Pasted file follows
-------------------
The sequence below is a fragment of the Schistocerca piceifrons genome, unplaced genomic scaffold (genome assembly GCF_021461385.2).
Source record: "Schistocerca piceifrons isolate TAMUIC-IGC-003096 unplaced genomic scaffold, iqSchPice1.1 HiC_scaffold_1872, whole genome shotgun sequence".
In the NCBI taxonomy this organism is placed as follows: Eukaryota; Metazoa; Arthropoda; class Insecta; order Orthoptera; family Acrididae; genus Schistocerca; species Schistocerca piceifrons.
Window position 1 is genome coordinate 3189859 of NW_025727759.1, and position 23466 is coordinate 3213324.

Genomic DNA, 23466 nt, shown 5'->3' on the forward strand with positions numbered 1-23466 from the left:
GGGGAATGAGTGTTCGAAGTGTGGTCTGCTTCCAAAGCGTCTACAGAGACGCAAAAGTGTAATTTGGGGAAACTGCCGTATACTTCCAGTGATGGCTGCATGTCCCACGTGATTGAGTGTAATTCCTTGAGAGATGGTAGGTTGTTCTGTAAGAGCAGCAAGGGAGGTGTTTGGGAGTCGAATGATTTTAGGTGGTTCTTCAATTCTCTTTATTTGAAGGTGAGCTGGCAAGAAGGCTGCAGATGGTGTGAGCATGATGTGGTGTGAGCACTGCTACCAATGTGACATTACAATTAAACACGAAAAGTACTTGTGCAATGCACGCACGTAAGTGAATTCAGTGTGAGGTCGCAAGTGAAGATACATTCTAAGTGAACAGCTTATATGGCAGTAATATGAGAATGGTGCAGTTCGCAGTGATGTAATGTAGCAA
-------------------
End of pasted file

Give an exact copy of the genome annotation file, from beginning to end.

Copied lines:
The sequence below is a fragment of the Schistocerca piceifrons genome, unplaced genomic scaffold (genome assembly GCF_021461385.2).
Source record: "Schistocerca piceifrons isolate TAMUIC-IGC-003096 unplaced genomic scaffold, iqSchPice1.1 HiC_scaffold_1872, whole genome shotgun sequence".
In the NCBI taxonomy this organism is placed as follows: Eukaryota; Metazoa; Arthropoda; class Insecta; order Orthoptera; family Acrididae; genus Schistocerca; species Schistocerca piceifrons.
Window position 1 is genome coordinate 3189859 of NW_025727759.1, and position 23466 is coordinate 3213324.

Genomic DNA, 23466 nt, shown 5'->3' on the forward strand with positions numbered 1-23466 from the left:
GGGGAATGAGTGTTCGAAGTGTGGTCTGCTTCCAAAGCGTCTACAGAGACGCAAAAGTGTAATTTGGGGAAACTGCCGTATACTTCCAGTGATGGCTGCATGTCCCACGTGATTGAGTGTAATTCCTTGAGAGATGGTAGGTTGTTCTGTAAGAGCAGCAAGGGAGGTGTTTGGGAGTCGAATGATTTTAGGTGGTTCTTCAATTCTCTTTATTTGAAGGTGAGCTGGCAAGAAGGCTGCAGATGGTGTGAGCATGATGTGGTGTGAGCACTGCTACCAATGTGACATTACAATTAAACACGAAAAGTACTTGTGCAATGCACGCACGTAAGTGAATTCAGTGTGAGGTCGCAAGTGAAGATACATTCTAAGTGAACAGCTTATATGGCAGTAATATGAGAATGGTGCAGTTCGCAGTGATGTAATGTAGCAA